Over 30 years in nursing and over the last 20 years, I have thought of quitting every day. The job is no longer what it used to be. No time to give basic nursing care for doing all junior doctors roles for no more money. Nursing is also full of bullies and the minute you try and stand up for yourself, it’s you that’s the problem. You then soon lose your job for standing up for what’s right!! Just trying to make it to retirement.


I’m a new nurse, but I only spent about a year in the field before taking a break. I went to nursing school during the pandemic and I feel like I didn’t get the best clinical experience because of it. I wish I knew what nursing was truly going to be like before I decided to go into the field. 

I spent three months working in the hospital and it was a nightmare. I’m using this break to figure out what I truly want to do with my nursing career. It sucks being a new nurse right now.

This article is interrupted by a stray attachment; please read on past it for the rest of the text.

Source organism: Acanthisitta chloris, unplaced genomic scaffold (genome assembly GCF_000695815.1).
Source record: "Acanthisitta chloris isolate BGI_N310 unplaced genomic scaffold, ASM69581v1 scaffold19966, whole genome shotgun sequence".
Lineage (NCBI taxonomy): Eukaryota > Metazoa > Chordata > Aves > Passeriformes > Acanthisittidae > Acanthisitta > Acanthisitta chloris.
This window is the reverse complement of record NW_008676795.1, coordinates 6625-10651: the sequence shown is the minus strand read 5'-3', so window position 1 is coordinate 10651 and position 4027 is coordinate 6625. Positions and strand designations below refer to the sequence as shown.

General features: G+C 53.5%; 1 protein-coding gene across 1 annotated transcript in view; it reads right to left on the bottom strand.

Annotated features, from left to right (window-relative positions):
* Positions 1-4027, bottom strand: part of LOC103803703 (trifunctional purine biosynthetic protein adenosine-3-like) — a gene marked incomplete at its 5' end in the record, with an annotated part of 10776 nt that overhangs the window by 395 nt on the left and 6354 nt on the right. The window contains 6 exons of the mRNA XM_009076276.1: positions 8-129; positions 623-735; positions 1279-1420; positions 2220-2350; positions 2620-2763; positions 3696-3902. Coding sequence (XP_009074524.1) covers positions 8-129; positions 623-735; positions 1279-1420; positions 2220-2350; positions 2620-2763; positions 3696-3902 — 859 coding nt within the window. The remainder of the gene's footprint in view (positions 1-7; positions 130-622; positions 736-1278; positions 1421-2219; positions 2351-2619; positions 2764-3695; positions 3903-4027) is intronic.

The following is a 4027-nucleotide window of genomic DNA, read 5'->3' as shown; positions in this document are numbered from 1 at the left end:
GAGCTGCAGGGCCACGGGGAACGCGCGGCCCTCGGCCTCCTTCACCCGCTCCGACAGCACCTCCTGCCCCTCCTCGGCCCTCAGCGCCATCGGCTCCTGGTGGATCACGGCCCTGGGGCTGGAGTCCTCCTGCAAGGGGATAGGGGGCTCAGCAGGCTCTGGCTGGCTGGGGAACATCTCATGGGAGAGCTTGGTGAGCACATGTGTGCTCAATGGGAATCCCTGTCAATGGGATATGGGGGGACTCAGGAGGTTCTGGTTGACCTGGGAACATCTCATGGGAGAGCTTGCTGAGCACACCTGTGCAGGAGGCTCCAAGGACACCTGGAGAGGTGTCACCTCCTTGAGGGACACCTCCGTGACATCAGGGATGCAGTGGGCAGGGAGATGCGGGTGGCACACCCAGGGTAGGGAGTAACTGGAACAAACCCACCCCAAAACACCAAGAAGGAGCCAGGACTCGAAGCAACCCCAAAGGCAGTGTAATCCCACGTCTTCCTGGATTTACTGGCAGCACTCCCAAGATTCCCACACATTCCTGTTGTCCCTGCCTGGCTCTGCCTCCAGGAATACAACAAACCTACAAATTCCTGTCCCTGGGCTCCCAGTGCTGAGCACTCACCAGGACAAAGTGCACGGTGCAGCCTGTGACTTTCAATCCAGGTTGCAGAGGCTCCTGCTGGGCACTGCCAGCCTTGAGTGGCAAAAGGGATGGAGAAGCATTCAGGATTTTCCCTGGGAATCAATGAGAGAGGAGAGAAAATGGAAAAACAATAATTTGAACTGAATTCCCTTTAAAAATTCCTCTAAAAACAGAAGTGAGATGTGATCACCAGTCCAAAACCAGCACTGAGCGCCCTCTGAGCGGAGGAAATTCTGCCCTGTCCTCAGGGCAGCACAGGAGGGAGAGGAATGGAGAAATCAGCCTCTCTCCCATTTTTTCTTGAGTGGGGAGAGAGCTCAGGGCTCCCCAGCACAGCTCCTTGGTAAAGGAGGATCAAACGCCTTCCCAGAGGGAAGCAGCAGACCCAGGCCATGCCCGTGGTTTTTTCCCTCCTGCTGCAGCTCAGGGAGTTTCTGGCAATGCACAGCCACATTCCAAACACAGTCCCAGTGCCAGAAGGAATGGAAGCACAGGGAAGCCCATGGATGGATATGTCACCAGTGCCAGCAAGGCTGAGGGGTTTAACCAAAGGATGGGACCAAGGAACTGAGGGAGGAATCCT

Nursing is a great profession, but it is hard because you love your patients and their families and sometimes take their problems home with you that causes stress. I worked 35 years as a nurse and have never regretted this profession, because I was called to be a nurse. I retired to take care of my precious sister who lived with me and my husband for 26 years. I worked the night shift so I could take care of her, so yes, I was burned out with nursing around the clock.

So, when a nurse takes care of your family member, tell them what a good job they did, it will make their day, I know because I have been there.


I will be working my last shift tonight. 40 years of bedside nursing has burned me out. The last few years have been verging on unbearable. Short staffing, verbal, and physical abuse from patients almost on a daily basis.